Adrien Manglard was a French painter, draughtsman, and engraver. He was a skilled marine painter, who was able to rapidly advance his career in Rome thanks to his compositional skills, selling paintings to clients such as the Rospigliosi family, Victor Amadeus II, King of Sardinia, and Philip, the Duke of Parma. The latter alone commissioned more than 140 paintings from Manglard.
The son of a modest painter, Manglard was trained in Lyon by his godson Adriaen van der Cabel, a Dutch Golden Age landscapist. In 1734 Manglard was admitted to the Académie Royale de Peinture et de Sculpture, which he entered as a full member in 1736. In his youth he traveled to Rome, where he spent most of his life. He is said to have trained under Bernardino Fergioni in Italy. Manglard also came into contact with artists in the circle of sculptor Pierre Le Gros the Younger, who commissioned two paintings from him before 1719.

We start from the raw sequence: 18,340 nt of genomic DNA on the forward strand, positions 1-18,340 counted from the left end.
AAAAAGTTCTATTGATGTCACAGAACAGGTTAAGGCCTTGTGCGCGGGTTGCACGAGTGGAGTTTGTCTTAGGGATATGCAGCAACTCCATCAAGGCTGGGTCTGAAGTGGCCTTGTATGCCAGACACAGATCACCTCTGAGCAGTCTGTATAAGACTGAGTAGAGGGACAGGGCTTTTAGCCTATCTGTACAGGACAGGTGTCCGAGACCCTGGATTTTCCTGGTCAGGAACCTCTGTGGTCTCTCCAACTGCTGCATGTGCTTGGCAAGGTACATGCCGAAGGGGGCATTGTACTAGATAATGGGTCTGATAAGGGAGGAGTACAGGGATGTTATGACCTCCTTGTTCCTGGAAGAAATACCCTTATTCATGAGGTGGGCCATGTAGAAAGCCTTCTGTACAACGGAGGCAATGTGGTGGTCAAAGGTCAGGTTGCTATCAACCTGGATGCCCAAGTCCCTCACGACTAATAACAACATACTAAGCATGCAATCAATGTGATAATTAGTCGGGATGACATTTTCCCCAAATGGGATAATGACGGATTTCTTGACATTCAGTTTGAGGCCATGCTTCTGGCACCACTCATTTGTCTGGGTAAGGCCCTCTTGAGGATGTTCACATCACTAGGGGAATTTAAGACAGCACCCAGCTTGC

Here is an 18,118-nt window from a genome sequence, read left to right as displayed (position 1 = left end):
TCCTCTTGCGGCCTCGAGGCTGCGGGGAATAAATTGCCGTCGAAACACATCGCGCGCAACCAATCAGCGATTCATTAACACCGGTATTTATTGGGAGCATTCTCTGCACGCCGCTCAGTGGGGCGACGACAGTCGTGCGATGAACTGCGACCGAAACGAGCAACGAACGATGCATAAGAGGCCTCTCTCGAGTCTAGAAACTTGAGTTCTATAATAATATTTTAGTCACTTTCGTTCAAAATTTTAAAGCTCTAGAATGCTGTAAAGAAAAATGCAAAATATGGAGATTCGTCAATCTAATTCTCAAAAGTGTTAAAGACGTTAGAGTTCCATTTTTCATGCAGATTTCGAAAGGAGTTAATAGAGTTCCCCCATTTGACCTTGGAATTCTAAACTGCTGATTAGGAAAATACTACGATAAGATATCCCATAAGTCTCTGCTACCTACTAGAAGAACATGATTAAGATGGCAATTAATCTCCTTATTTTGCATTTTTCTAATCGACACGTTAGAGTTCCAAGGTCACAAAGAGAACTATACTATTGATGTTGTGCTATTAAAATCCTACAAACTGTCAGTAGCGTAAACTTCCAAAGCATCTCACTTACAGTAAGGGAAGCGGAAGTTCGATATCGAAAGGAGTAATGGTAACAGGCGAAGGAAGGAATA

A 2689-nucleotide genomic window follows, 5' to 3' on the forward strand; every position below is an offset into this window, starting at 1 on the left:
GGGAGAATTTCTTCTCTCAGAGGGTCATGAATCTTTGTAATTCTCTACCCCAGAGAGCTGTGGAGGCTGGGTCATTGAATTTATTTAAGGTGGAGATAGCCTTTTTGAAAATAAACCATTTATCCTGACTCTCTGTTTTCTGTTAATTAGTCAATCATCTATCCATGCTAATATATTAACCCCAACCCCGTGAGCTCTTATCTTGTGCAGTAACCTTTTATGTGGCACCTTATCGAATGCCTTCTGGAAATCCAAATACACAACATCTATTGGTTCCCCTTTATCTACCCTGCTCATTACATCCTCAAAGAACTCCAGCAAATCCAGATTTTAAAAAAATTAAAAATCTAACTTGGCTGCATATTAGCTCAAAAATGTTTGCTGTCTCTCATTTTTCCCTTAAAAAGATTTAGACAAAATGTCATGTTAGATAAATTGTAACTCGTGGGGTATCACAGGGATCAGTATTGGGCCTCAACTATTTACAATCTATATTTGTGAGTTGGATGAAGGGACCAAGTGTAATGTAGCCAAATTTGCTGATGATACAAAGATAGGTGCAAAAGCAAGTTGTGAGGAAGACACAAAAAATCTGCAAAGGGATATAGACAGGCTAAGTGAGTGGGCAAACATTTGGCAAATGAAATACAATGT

Manglard's best known pupil is arguably Claude-Joseph Vernet, who, upon his arrival in Rome, was welcomed by Manglard into his studio and initiated into seascape painting by him and Fergioni.